- Technology Security is a Mature Field
The capabilities for protecting networks, perimeters, devices, and endpoints have dramatically matured over the last 10 years.
The takeaway: Threat actors have been forced to rely on human interaction (by the potential victim) to explicitly bypass existing technology security controls.
- SOC Analysts are Overloaded with Noise
A Ponemon study found that SOC analysts are struggling with increasing workload (75%), lack of visibility into IT and network infrastructure (68%), chasing alerts (65%) and information overload (65%).4
The takeaway: There is a growing need for SOCs to employ (1) coalescing of disparate threat intelligence feeds into contextual reporting, and (2) automation to reduce false-positives (reported events) while not increasing false-negatives (non-reported incidents).
- Commoditization of Delivery Methods and Payloads
It is not only the ransomware platforms that are being modularized. The delivery TTPs (tactics, tools, and procedures) are themselves a platform service sold and resold for delivering any number of malware payloads, not just ransomware. This commoditization allows threat actors to either (1) quickly change out unsuccessful delivery methods, or (2) reuse successful delivery tactics to change out payloads as needed.
The takeaway: Security teams addressing delivery methods and payload impacts must understand these are two distinct types of malicious activity and require categorically different approaches to mitigation.
- Threat Actor Whack-a-Mole
As attribution accuracy increases through the collaboration and sharing of threat information between security teams from public sector agencies, private sector organizations, and even competitors, threat actors are more frequently going dark and re-emerging under new monikers and/or using new TTPs.
The takeaway: Identification of threat actors may play an important role in political arenas, consigned offensive (hack-back) operations and understanding overall attack motives against your organization. However, it is prudent to balance the amount of resources used for attribution versus more effective uses, such as protections against TTPs, mitigations against payloads, and business continuity plans for RPO (recovery point objectives) and RTO (return to operations).
Strategies to Mitigate the Impending Ransomware Threat
Ransomware is most damaging when an organization has no control over its data, lacks robust access controls, ignores vulnerabilities (that should have been patched), is unable to have alternate means of operations, or has not planned for the unexpected.
While not all ransomware (or other) threats can be planned for, there are fundamental strategies that can minimize the impact of any incident.
- Focus on Data Protection
Data loss prevention solutions are quite sophisticated, yet there are still reports of exfiltration and insider threat incidents resulting in information loss. The issue, it seems, is the same as it was since DLP became a moniker: lack of classification and tagging in both structured and unstructured data. In short, there is no data stewardship within most organizations.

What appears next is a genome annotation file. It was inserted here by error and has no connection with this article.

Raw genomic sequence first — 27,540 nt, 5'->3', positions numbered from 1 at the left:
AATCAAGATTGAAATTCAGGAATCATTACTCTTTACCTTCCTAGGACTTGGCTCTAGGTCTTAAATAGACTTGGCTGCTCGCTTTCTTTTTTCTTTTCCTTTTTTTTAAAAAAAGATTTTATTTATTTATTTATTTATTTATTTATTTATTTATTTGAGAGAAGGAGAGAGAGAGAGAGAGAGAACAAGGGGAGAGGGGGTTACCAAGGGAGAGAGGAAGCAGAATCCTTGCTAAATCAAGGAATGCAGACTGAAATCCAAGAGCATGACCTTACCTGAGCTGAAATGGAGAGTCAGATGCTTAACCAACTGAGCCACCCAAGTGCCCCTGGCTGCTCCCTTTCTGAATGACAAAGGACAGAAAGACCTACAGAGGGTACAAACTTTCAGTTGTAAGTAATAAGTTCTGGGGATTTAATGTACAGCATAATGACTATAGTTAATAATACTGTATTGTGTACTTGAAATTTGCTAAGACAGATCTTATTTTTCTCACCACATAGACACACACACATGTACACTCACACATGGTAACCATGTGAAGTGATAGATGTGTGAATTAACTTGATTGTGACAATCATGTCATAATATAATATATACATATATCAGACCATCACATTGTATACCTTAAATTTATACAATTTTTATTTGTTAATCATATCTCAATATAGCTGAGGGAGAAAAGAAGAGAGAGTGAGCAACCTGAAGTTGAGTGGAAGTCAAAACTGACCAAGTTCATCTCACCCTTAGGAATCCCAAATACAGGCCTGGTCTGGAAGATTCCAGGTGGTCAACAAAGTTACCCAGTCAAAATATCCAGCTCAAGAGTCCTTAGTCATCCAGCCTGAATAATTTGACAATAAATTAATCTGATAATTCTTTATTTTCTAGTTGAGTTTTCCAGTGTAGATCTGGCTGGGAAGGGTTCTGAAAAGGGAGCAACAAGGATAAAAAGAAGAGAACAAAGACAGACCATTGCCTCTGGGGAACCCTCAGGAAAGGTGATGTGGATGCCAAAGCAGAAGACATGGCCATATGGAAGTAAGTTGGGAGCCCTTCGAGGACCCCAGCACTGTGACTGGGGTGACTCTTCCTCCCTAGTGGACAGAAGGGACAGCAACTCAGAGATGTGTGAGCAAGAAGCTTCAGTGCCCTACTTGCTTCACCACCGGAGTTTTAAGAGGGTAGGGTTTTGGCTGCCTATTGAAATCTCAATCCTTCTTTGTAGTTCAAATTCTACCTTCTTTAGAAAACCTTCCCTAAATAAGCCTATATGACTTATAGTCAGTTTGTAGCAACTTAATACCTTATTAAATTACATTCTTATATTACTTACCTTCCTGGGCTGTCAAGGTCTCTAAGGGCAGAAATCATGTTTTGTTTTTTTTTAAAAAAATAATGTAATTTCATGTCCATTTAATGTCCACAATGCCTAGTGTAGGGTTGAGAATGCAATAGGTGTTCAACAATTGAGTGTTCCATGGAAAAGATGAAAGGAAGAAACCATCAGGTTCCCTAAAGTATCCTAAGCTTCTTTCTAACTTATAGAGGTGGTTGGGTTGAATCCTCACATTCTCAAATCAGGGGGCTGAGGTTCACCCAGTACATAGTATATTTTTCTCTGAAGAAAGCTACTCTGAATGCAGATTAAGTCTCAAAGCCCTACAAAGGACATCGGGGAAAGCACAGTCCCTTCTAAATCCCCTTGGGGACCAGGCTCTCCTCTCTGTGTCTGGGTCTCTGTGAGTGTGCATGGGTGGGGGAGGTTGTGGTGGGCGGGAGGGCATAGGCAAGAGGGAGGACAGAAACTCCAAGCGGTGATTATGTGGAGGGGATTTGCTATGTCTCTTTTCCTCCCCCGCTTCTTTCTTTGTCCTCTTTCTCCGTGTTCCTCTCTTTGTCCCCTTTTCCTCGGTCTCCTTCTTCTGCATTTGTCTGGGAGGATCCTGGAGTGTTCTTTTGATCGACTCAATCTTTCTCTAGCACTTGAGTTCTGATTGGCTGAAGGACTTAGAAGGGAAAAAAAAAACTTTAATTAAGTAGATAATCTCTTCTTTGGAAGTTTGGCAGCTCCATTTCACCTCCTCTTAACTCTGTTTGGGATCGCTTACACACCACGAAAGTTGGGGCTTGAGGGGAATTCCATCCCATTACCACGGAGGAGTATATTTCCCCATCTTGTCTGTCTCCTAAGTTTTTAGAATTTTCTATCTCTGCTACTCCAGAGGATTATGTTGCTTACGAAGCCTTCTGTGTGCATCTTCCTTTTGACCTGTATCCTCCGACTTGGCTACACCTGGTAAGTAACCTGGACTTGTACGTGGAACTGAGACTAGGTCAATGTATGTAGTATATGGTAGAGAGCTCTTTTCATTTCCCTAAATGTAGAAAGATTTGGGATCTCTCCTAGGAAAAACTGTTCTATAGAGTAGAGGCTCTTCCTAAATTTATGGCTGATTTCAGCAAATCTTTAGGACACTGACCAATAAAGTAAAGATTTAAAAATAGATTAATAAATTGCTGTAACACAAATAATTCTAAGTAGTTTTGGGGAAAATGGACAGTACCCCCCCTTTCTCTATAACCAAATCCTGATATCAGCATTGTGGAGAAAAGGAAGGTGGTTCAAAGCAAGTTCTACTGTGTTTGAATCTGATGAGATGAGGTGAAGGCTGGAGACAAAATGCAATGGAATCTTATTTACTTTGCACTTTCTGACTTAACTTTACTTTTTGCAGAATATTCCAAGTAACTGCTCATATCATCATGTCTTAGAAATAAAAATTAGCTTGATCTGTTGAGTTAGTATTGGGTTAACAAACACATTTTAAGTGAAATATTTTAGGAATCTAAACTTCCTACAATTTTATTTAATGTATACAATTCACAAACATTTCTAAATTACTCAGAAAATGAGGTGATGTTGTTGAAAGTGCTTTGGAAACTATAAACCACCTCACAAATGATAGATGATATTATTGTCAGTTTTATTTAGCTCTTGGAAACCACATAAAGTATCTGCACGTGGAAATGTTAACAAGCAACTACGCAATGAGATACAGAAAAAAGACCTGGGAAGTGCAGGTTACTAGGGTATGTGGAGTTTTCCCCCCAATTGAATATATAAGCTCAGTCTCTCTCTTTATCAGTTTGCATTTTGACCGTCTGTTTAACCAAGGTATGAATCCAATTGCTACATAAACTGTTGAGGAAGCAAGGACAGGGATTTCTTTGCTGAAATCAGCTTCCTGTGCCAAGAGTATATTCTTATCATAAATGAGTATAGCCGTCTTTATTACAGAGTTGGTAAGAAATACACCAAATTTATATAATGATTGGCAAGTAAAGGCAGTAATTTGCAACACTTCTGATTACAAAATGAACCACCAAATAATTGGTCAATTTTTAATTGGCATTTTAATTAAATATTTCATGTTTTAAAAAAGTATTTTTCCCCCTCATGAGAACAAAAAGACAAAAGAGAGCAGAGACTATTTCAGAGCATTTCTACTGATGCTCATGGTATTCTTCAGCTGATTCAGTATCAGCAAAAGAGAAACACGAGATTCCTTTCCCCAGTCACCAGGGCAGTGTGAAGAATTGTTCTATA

Data stewardship should be considered as important as threat intelligence. The role of a data steward is defined by an Information Lifecycle Management (ILM) program. ILM program responsibilities include, but are not limited to: (1) discover data, (2) identify data ownership, (3) determine the golden source – source of record – for that data, (4) understand how the data is obtained/created, used/manipulated, and accessed/distributed, and (5) govern who is authorized to perform specific actions on the data.
Many organizations misunderstand the concept of data stewardship and/or ILM as either an “all-or-nothing” scope or conversely a “one-and-done” exercise. Neither is true. A robust ILM program will start by identifying the most sensitive information and deploying protections on those data elements.
Similarly, data elements themselves may have multiple classifications throughout their lifecycle. ILM programs must understand the business processes surrounding the data and adjust classifications accordingly on a dynamic basis. Stock trading is a great example of dynamic classification: a stock trade is considered confidential prior to settlement, but graduates to public status afterwards. Neither the data element nor the storage location have changed; only the execution status has changed, thereby altering its classification.
The takeaway: Work in stages, starting from the organization’s most sensitive and/or damaging data. Not all data needs to be addressed, but for those data elements being explicitly tagged, material quantification of impact costs for data loss is essential.
- Reduce Unnecessary Access
Following data classification and protection mechanisms is the need to reduce unnecessary access to the data as well as needless elevation of privileges in applications.